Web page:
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fgets() and EOF

This is a discussion on fgets() and EOF within the C Programming forums, part of the General Programming Boards category; Hello again, Is there a way of turning my code below into a loop which terminates when the user types ...

  1. #1
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    fgets() and EOF

    Hello again,

    Is there a way of turning my code below into a loop which terminates when the user types in "quit"? The usual methods don't seem to work - Pelles C keeps throwing errors about mystring being interpreted as an int? (It's clearly declared as a char array):

    Code:
    #include <stdio.h>
    #include <string.h>
    #include <stdlib.h>
    #define MAX 100
    
    void reverse (char s[]);
    
    int main (int argc, char *argv[]) 
    {
    
          char mystring[MAX];
    
          printf("Please enter a string of characters.\nEnter quit when done.\n");
          
          fgets(mystring,MAX,stdin);
    
          reverse(mystring);
    
    
    return 0;
    }
    
    void reverse (char mystring[])
    {
    
    	int x;
     x=strlen(mystring);
    
          for(x=strlen(mystring); x>=0; x--) 
    		{
              printf("%c", mystring[x]);
    		}
    printf("\n");
    }

  2. #2
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    Use strcmp(). Don't forget to fgets() will include '\n' char if there's one.
    Post which line. and error message.

  3. #3
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    Quote Originally Posted by twazzler View Post
    Hello again,

    Is there a way of turning my code below into a loop which terminates when the user types in "quit"? The usual methods don't seem to work - Pelles C keeps throwing errors about mystring being interpreted as an int? (It's clearly declared as a char array):

    Code:
    #include <stdio.h>
    #include <string.h>
    #include <stdlib.h>
    #define MAX 100
    
    void reverse (char s[]);
    
    int main (int argc, char *argv[]) 
    {
    
          char mystring[MAX];
    
          printf("Please enter a string of characters.\nEnter quit when done.\n");
          
          fgets(mystring,MAX,stdin);
    
          reverse(mystring);
    
    
    return 0;
    }
    
    void reverse (char mystring[])
    {
    
    	int x;
     x=strlen(mystring);
    
          for(x=strlen(mystring); x>=0; x--) 
    		{
              printf("%c", mystring[x]);
    		}
    printf("\n");
    }
    I just compiled and ran your code in Pelles C (v6.50 rc4) and it worked just fine.

    The only change I'd make is to remove the x = strlen(mystring); above the for loop... but that's just housekeeping really.

    For your quit when done thing...

    Code:
    do 
      {  
        //get user input as you are
      }  while (stricmp(mystring,"QUIT"));
    should do the trick...
    Last edited by CommonTater; 05-01-2011 at 11:01 PM.

  4. #4
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    Hi Tater,

    Thanks for replying. Do you mean like this?
    Code:
          char mystring[MAX];
    
          printf("Please enter a string of characters.\nEnter quit when done.\n");
          
            
    	fgets(mystring,MAX,stdin);
    	while (strcmp(mystring,"QUIT"));
    	
    
          reverse(mystring);
    
    
    return 0;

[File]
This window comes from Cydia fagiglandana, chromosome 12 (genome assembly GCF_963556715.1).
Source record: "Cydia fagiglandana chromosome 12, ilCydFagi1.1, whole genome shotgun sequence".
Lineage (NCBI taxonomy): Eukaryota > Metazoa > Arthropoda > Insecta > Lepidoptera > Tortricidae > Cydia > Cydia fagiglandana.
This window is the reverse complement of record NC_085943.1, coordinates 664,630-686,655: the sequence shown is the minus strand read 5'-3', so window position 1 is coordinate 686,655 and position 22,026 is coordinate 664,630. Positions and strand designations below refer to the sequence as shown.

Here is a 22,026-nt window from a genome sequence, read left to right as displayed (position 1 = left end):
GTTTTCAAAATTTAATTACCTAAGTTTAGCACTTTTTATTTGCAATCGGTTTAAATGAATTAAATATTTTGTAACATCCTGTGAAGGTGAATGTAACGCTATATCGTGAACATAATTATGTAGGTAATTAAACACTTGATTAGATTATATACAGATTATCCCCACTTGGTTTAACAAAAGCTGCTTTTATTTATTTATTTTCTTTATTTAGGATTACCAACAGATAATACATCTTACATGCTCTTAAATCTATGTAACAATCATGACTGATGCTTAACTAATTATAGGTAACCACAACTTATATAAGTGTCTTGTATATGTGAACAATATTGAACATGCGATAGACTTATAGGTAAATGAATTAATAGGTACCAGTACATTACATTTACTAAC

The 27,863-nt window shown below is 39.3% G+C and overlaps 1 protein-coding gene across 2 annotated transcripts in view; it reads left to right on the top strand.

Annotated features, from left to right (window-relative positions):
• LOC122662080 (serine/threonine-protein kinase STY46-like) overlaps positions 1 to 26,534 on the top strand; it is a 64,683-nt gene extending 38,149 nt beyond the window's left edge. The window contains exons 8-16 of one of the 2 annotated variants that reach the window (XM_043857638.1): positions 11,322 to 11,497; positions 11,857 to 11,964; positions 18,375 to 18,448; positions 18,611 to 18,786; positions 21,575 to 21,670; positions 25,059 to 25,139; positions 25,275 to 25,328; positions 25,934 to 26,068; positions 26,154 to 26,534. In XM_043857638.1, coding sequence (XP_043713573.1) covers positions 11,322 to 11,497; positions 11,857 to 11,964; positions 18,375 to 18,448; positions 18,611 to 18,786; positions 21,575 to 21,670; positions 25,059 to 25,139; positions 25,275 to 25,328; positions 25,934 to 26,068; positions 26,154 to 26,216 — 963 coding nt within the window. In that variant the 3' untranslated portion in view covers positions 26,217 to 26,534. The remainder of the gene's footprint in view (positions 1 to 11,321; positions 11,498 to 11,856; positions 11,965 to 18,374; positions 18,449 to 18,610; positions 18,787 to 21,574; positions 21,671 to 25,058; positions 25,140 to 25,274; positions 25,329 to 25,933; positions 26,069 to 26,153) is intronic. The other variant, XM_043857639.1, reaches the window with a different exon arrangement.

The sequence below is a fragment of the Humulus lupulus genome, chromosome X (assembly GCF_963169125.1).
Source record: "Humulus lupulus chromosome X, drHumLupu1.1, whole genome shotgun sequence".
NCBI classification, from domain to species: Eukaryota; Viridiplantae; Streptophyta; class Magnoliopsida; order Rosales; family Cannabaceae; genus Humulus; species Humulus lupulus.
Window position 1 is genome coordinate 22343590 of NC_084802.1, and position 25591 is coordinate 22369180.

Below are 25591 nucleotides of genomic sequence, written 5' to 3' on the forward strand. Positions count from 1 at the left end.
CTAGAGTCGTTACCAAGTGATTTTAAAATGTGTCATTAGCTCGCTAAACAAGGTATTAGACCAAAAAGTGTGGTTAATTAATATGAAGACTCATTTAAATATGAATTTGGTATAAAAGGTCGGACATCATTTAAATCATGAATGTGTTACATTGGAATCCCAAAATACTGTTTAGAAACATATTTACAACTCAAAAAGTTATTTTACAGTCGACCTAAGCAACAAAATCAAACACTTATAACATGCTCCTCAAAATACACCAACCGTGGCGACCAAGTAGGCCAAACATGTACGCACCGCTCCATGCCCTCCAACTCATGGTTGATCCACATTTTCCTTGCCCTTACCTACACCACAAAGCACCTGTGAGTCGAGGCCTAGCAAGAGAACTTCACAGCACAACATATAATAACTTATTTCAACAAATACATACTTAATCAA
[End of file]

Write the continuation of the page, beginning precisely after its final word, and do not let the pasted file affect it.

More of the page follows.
}
    As now it just quits whatever is inputted

  5. #5
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    Quote Originally Posted by twazzler View Post
    Hi Tater,

    Thanks for replying. Do you mean like this?
    No i did not mean like that.

    Look what I wrote and what you wrote... see any resemblence whatsoever?
    quzah likes this.

  6. #6
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    You've lost me, sorry...

  7. #7
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    Check documentation of strcmp!!!
    It returns zero if two strings are equal.

  8. #8
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    Quote Originally Posted by twazzler View Post
    You've lost me, sorry...
    Like this... with a minor revision for the newline from fgets...

    Code:
    #include <stdio.h>
    #include <string.h>
    #include <stdlib.h>
    #define MAX 100
    
    void reverse (char s[]);
    
    int main (int argc, char *argv[]) 
    {
    
          char mystring[MAX];
    
        do
         {      
           printf("Please enter a string of characters.\nEnter quit when done.\n");
          
          fgets(mystring,MAX,stdin);
    
          reverse(mystring);
          } while (_stricmp(mystring,"QUIT\n"));
    
    return 0;
    }
    
    void reverse (char mystring[])
    {
    
    	int x;
     x=strlen(mystring);
    
          for(x=strlen(mystring); x>=0; x--) 
    		{
              printf("%c", mystring[x]);
    		}
    printf("\n");
    }
    Now... open the Pelles C help file click the index tab ... type in stricmp and press Enter.
    Next put the flashing text cursor on the word stricmp and press F1 ...
    Pelles C is probably the best documented compiler and library I've ever seen.
    Last edited by CommonTater; 05-01-2011 at 11:56 PM.

  9. #9
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    Don't forget that while strcmp() is standard function , stricmp or _stricmp is not.

  10. #10
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    Quote Originally Posted by Bayint Naung View Post
    Don't forget that while strcmp() is standard function , stricmp or _stricmp is not.
    Of course... that's why I suggested he look it up in the help file... In Pelles C the help file very clearly identifies non-standard functions. If there's nothin in his task saying "Standard functions only" I don't see a problem using it.

    The advantage of _strichr() in this situation is that it is not case sensitive so any permutation of quit, Quit QUIT, qUit, etc. will work.

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